Well, gosh golly, does it get more fun than this?
The whole ACORN video sting story just keeps getting better and better. It started off with Baltimore ACORN employees trying to help an admitted pimp and prostitute buy a house to turn into a brothel, complete with illegal-alien underage girls brought into the US as sex slaves. ACORN responded by saying that the stingers had tried their scam at several other offices and were turned away, and the Baltimore "rogues" were promptly fired. They also threatened to sue the filmmakers and Fox News, and Baltimore officials (staunch Democrats) muttered about bringing criminal charges.
Then the filmmakers dropped shoe #2 -- a second video, at a second ACORN office (this one in DC), and a second set of ACORN employees advising them on how to set up their brothel for underage illegal alien sex slaves. This led to a second round of firings and more legal threats.
Apparently the filmmakers are part millipede, because shoe #3 fell over the weekend -- a third ACORN office (Brooklyn) with more "rogue" ACORN employees eagerly helping set up the brothel for underage illegal alien sex slaves. I'll go out on a limb and predict ACORN's response: more firings, more legal threats.
The filmmakers won't say how many more ACORN offices they visited, or even if there are more videos. They are content to release one, then sit back and wait for ACORN to issue their pro forma repudiations, then drop another in a few days. It's simple, but brilliant strategy -- it keeps the story going, and gives ACORN plenty of rope to hang themselves with between tapes.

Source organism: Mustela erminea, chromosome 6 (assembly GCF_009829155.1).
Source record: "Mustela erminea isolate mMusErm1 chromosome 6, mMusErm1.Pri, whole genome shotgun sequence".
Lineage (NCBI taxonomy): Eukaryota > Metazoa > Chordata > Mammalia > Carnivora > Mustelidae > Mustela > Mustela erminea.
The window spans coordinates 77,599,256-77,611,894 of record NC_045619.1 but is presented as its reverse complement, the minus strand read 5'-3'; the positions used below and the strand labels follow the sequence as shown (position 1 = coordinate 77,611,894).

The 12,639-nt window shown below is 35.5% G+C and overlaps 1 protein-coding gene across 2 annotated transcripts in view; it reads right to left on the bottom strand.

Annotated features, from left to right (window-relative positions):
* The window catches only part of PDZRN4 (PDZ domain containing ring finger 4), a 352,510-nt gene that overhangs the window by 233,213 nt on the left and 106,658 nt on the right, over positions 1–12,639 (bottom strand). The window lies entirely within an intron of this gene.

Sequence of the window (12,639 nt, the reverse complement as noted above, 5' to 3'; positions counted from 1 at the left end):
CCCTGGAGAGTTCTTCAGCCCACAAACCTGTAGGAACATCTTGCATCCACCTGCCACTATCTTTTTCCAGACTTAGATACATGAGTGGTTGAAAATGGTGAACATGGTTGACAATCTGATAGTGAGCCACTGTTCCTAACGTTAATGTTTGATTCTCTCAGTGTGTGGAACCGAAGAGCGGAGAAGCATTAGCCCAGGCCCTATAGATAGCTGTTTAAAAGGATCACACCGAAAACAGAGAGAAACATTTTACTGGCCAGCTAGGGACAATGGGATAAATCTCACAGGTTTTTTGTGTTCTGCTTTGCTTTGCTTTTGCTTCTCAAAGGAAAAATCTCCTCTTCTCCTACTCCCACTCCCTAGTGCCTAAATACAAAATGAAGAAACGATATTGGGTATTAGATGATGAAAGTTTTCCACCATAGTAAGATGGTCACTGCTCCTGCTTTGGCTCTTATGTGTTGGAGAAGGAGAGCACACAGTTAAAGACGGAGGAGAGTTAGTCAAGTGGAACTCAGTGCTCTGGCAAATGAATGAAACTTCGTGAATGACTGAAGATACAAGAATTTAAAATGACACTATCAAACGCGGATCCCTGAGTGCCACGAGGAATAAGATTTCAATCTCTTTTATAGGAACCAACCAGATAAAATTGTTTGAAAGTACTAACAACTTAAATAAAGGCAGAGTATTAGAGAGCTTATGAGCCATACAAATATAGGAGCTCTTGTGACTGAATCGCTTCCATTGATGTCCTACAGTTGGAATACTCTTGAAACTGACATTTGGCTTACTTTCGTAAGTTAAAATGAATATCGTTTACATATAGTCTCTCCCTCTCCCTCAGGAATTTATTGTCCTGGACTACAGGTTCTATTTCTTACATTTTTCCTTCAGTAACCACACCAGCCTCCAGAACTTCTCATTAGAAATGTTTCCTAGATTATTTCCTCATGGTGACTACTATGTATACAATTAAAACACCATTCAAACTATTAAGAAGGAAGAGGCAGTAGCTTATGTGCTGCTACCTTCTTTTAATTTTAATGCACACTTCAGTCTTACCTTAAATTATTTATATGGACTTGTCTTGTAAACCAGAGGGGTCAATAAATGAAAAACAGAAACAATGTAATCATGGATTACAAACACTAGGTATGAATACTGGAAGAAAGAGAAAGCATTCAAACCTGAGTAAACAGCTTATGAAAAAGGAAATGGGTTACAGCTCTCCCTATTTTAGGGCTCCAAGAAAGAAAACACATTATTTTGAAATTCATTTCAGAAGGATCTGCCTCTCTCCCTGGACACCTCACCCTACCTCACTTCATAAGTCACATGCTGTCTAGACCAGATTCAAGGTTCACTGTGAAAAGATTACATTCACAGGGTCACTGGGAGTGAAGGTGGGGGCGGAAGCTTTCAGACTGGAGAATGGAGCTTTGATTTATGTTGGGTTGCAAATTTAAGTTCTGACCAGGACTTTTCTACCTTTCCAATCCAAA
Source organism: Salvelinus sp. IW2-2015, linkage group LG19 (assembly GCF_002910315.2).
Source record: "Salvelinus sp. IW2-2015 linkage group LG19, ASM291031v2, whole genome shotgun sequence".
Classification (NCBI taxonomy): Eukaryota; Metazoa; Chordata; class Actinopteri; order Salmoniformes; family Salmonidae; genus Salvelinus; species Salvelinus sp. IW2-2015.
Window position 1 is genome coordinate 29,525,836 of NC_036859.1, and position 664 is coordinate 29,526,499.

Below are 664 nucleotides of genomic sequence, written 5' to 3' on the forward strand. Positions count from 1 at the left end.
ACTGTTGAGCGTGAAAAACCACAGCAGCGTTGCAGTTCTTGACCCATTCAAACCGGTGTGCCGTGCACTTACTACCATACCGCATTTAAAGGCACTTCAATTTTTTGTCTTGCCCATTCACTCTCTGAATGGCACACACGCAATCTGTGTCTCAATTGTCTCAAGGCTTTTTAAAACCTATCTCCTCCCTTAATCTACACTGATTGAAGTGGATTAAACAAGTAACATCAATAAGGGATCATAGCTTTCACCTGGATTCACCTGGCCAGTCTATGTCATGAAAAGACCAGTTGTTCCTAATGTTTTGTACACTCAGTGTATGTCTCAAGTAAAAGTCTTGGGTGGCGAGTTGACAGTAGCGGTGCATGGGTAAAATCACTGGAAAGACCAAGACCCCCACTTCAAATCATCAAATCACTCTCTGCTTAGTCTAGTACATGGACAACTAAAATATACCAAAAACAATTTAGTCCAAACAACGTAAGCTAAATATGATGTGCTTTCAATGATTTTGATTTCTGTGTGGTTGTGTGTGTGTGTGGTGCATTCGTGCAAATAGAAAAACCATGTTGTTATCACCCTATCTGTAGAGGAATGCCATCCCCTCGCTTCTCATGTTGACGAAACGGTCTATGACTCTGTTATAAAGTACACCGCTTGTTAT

So, how about those legal threats?
First up, the one against Fox News is doomed. It's a clearly-established legal precedent that once the media gets its hands on something, it can run with it. Even if it was the product of a violation of the law, that doesn't matter -- it's in the public and fair game. So Fox News is in the clear.
The threats against the filmmakers, though -- by ACORN and Maryland state officials -- might have a bit more substance. Maryland has laws that forbid recording conversations without the consent of all parties being recorded, and the filmmakers quite clearly broke that one.
However, ACORN fired the employees in question. So not only do they lack standing to sue, but they've compromised their argument -- any damages done to them were the fault of the ex-employees, not the filmmakers. They should be thanking the filmmakers for uncovering these "rogue" employees before they could do even more harm.
The state's case is much cleaner. If prosecutors choose to push it, then the filmmakers could be in a bit of hot water.
But any victory by the state's Democratic machine would be purely tactical. Strategically, it's a huge loser.
First up, you KNOW these kids will have a legal defense fund set up. And you KNOW that fund will break seven or eight figures in very, very short order.
Second, it will do precisely what their "death of a thousand cuts" release strategy has been doing -- keep the story going. But it'll do it far, far better than letting the videos out in drips and drabs.
Third, it will subject ACORN to the whole "legal discovery" mess, as the filmmakers' attorneys will be going over every single document within ACORN with a fine-toothed comb.
Fourth, it will encourage the now-fired employees to turn on ACORN, as they will be hard-pressed to show that what they did was not simply them going off on their own, but following ACORN's rules -- both written and unwritten. Rules such as "don't ask too many questions" or "sealing the deal is foremost" or "we're not the police, and we're not here to judge" or the like.
So far, this whole mess has cost ACORN its deal with the Census Department (and good riddance). It's led to more and more calls for Congressional investigations into just what they're doing (especially with taxpayers' money), and sooner or later even the Obama Justice Department (which chose to drop a voter-intimidation case against the Black Panthers after they had won a conviction) will have to start answering questions why ACORN is NOT the subject of a RICO investigation.
Until then... pass the popcorn, please. I'm fresh out.
(Title fixed. Thanks, mcg...)